Barrovento is an exhilarating, rhapsodic mix of Brazilian folk custom and political drama. In village of Xaréu (Kingfish) fishermen, the return of the trickster Firmino stirs up underlying tensions. Firmino convinces the fishermen to rebel against their propertied masters, but are his motives pure? And will young lovers Naina and Arua be able to shake off the superstitions of their community to find happiness and together survive the oncoming storm?


This film was introduced by live Brazilian folk song from Sarah Campbell and Mario Caribe.



Philip Leacock  |  1952  |  Scotland  |  PG


An underappreciated gem of Scottish cinema, The Brave Don’t Cry is a moving true story, based on the true life events in Ayrshire of the Knockshinnoch disaster in September 1950. When the walls of the local mine cave in, a dangerous rescue plan is mounted to rescue the 118 men trapped underground. Produced by John Grierson and featuring actors from the Glasgow Citizen’s Theatre, director Philip Leacock brings humour and humanity to a tale of survival, comradeship and community.


This film was introduced by a live performance of Scots mining songs from George Duff.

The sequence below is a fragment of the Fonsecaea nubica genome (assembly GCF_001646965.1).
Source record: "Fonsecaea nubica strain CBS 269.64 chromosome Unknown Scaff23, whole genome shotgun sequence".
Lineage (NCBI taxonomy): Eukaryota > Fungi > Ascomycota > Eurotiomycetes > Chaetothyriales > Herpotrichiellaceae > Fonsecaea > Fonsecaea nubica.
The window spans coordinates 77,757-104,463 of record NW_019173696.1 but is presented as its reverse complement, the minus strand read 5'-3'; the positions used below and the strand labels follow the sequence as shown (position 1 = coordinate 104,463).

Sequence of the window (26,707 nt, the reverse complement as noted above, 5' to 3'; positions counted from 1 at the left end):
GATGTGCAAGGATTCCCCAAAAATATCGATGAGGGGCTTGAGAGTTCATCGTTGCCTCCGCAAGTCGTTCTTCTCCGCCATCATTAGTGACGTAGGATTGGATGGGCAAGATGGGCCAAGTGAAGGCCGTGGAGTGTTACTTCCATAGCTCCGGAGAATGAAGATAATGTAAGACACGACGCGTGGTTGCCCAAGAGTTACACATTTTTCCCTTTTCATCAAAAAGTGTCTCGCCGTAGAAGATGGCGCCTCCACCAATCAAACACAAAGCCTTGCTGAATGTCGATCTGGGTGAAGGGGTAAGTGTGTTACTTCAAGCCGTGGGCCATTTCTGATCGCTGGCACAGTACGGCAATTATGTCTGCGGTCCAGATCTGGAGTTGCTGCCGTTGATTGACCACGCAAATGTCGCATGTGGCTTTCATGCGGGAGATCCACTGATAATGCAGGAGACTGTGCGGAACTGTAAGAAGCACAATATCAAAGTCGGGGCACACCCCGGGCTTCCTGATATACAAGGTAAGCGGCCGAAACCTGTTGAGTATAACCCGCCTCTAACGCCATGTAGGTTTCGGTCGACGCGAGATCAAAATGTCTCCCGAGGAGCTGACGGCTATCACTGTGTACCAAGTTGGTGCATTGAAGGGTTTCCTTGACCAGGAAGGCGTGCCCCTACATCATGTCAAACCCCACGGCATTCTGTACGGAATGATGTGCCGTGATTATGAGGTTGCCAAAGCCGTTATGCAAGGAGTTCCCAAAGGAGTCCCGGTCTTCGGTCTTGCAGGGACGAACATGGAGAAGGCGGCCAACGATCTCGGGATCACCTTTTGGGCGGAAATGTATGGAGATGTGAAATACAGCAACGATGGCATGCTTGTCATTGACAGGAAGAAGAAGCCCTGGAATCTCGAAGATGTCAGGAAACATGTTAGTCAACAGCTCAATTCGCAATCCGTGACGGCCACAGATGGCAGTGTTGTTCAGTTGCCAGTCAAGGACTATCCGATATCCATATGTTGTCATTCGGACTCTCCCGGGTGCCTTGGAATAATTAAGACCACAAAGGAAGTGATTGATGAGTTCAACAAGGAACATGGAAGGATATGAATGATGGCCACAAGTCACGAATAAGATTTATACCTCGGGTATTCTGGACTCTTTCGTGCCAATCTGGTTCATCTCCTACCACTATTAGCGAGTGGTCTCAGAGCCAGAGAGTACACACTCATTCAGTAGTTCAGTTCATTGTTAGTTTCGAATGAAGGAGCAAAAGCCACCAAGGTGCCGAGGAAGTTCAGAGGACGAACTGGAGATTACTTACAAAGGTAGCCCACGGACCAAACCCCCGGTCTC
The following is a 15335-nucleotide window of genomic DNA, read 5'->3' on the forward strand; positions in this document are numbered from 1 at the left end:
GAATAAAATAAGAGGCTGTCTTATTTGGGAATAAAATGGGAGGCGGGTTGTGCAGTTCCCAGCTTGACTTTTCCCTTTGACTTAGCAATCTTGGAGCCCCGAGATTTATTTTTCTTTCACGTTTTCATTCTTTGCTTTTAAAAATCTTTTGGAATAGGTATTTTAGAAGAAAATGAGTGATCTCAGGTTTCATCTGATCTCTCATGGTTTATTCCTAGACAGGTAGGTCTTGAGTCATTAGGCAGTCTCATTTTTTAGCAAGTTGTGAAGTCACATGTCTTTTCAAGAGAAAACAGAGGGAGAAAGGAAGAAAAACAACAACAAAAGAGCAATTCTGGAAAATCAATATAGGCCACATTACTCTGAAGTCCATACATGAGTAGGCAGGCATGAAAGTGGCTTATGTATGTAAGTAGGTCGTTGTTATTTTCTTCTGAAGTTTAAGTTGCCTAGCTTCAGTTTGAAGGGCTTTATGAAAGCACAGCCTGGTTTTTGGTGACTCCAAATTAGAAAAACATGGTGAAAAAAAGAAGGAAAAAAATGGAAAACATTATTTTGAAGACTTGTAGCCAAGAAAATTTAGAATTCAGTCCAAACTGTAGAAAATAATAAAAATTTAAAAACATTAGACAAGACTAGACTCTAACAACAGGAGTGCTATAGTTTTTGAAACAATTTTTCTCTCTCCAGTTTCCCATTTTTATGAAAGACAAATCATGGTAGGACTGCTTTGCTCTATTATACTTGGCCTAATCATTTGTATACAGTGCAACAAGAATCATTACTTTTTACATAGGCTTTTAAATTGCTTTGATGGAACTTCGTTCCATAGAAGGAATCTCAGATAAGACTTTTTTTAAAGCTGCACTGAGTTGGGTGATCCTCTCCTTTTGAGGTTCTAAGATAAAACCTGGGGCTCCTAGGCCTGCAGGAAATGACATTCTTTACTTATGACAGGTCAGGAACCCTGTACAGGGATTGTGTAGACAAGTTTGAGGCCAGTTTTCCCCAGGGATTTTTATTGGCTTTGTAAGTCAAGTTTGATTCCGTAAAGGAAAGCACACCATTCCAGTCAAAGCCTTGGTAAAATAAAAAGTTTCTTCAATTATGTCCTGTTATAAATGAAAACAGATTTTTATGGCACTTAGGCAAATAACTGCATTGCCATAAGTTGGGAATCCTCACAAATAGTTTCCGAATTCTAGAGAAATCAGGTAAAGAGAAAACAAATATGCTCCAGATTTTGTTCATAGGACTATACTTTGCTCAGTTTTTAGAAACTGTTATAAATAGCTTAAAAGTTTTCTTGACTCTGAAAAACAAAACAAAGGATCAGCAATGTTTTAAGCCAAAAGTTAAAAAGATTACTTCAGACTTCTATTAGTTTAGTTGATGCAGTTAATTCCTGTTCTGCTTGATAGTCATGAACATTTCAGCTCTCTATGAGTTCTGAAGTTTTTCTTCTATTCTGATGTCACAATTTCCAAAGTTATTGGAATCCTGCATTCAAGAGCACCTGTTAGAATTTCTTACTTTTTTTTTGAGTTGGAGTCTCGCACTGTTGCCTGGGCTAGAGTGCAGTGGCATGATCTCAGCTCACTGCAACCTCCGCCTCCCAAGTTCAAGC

John Sayles  |  1987  |  USA  |  15


Perhaps the greatest film ever made about the labor movement, John Sayles’ drama is a poetic and deeply humane treatment of the coal miners’ strike in 1920. Union man Joe Kenehan arrives in the small town of Matewan just as a major dispute kicks off between the Stone Mountain Coal company and its workers. Can Joe convince the local miners to stand together with the newly-arrived black workers and Italian immigrants (shipped in as cheap labour), or will the different communities tear each other apart? A profound, moving masterpiece of political cinema, Matewan remains a hugely relevant exploration of solidarity amongst communities under enormous pressure.



Jean Epstein  |  1934  |  Brittany  |  PG


In 1935, the Scottish composer and clarsach player Heloise Russell-Ferguson traveled to Brittany to perform a set of Gaelic songs at this film’s premiere – the first Breton language film. Based on a Breton folk tale, Chanson is a lyrical and mythic portrayal of forbidden love within a fishing community. Join us as we recreate the event, with Scots Trad Awards Instrumentalist of the Year winner Rachel Newton, in celebration of one of Scotland’s most significant and unique female composers.